HMV has become the latest high street retail chain to announce that it's set to go into administration. The music, DVD and videogames retailer says its appointed Deloitte as an administrator for its 239-shop chain, placing around 4,000 jobs at risk.
HMV has been on borrowed time for quite a while now; in December its share price fell 40 per cent when the retailer's debt reached £180 million. Since then, HMV's suppliers - among them Universal Music, EMI, Warner Brothers and Disney - have refused to provide the financial support the retail chain needed to keep afloat.
According to a statement released by HMV, its shares have now been suspended from trading on the London Stock Exchange with immediate affect.
"On 13 December 2012, the Company announced that as a result of current market trading conditions," the statement said. "The Company faced material uncertainties and that it was probable that the Group would not comply with its banking covenants at the end of January 2013. The Company also stated that it was in discussions with its banks."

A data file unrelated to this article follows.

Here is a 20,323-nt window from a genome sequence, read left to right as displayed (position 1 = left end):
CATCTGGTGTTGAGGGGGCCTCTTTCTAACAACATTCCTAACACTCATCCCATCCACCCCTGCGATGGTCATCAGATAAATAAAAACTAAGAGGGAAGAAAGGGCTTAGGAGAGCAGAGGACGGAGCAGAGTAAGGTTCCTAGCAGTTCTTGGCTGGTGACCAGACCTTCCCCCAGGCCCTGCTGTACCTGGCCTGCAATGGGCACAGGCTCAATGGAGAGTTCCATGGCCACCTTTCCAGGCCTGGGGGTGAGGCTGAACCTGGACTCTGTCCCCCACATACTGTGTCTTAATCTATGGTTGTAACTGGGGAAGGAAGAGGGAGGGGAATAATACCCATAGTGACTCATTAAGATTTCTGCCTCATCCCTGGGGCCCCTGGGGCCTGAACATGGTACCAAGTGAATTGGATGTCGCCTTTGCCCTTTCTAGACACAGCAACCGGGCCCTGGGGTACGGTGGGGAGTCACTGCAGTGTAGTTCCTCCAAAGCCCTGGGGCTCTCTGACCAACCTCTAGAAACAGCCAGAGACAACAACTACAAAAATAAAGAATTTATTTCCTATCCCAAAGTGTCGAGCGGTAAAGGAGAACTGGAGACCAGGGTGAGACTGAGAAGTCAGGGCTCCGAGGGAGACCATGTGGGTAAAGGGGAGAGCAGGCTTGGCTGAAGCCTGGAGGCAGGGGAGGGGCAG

"Since that date, the Company has continued the discussions with its banks and other key stakeholders to remedy the imminent covenant breach. However, the Board regrets to announce that it has been unable to reach a position where it feels able to continue to trade outside of insolvency protection, and in the circumstances therefore intends to file notice to appoint administrators to the Company and certain of its subsidiaries with immediate effect."
"The Directors of the Company understand that it is the intention of the administrators, once appointed, to continue to trade whilst they seek a purchaser for the business."
At the time of this writing, HMV continues to trade but is refusing to accept any store credit or gift vouchers. If no buyer is found, HMV will join Comet and Jessops as the latest high street retail casualty.